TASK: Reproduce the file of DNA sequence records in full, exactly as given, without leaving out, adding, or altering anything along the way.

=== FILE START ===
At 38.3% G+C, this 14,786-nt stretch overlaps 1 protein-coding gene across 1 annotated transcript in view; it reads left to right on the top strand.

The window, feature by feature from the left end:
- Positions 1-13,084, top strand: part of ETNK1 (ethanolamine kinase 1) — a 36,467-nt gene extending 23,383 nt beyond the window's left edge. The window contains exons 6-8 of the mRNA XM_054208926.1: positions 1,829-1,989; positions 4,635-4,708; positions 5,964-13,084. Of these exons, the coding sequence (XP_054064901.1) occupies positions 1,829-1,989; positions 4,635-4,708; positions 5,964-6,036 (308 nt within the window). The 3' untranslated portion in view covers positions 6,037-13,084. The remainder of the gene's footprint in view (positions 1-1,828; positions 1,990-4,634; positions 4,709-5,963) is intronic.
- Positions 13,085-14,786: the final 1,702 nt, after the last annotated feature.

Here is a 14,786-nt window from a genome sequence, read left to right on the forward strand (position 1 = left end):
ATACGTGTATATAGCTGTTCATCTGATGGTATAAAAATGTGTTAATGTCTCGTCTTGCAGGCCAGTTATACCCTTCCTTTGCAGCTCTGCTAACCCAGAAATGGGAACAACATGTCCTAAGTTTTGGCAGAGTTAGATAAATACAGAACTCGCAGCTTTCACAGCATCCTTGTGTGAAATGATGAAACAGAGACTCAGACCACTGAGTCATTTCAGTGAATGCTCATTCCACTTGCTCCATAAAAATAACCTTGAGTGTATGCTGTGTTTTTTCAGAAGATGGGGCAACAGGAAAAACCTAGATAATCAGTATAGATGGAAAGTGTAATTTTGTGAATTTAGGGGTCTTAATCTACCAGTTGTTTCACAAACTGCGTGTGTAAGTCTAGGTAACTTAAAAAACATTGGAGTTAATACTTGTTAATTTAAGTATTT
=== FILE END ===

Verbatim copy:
At 38.3% G+C, this 14,786-nt stretch overlaps 1 protein-coding gene across 1 annotated transcript in view; it reads left to right on the top strand.

The window, feature by feature from the left end:
- Positions 1-13,084, top strand: part of ETNK1 (ethanolamine kinase 1) — a 36,467-nt gene extending 23,383 nt beyond the window's left edge. The window contains exons 6-8 of the mRNA XM_054208926.1: positions 1,829-1,989; positions 4,635-4,708; positions 5,964-13,084. Of these exons, the coding sequence (XP_054064901.1) occupies positions 1,829-1,989; positions 4,635-4,708; positions 5,964-6,036 (308 nt within the window). The 3' untranslated portion in view covers positions 6,037-13,084. The remainder of the gene's footprint in view (positions 1-1,828; positions 1,990-4,634; positions 4,709-5,963) is intronic.
- Positions 13,085-14,786: the final 1,702 nt, after the last annotated feature.

Here is a 14,786-nt window from a genome sequence, read left to right on the forward strand (position 1 = left end):
ATACGTGTATATAGCTGTTCATCTGATGGTATAAAAATGTGTTAATGTCTCGTCTTGCAGGCCAGTTATACCCTTCCTTTGCAGCTCTGCTAACCCAGAAATGGGAACAACATGTCCTAAGTTTTGGCAGAGTTAGATAAATACAGAACTCGCAGCTTTCACAGCATCCTTGTGTGAAATGATGAAACAGAGACTCAGACCACTGAGTCATTTCAGTGAATGCTCATTCCACTTGCTCCATAAAAATAACCTTGAGTGTATGCTGTGTTTTTTCAGAAGATGGGGCAACAGGAAAAACCTAGATAATCAGTATAGATGGAAAGTGTAATTTTGTGAATTTAGGGGTCTTAATCTACCAGTTGTTTCACAAACTGCGTGTGTAAGTCTAGGTAACTTAAAAAACATTGGAGTTAATACTTGTTAATTTAAGTATTT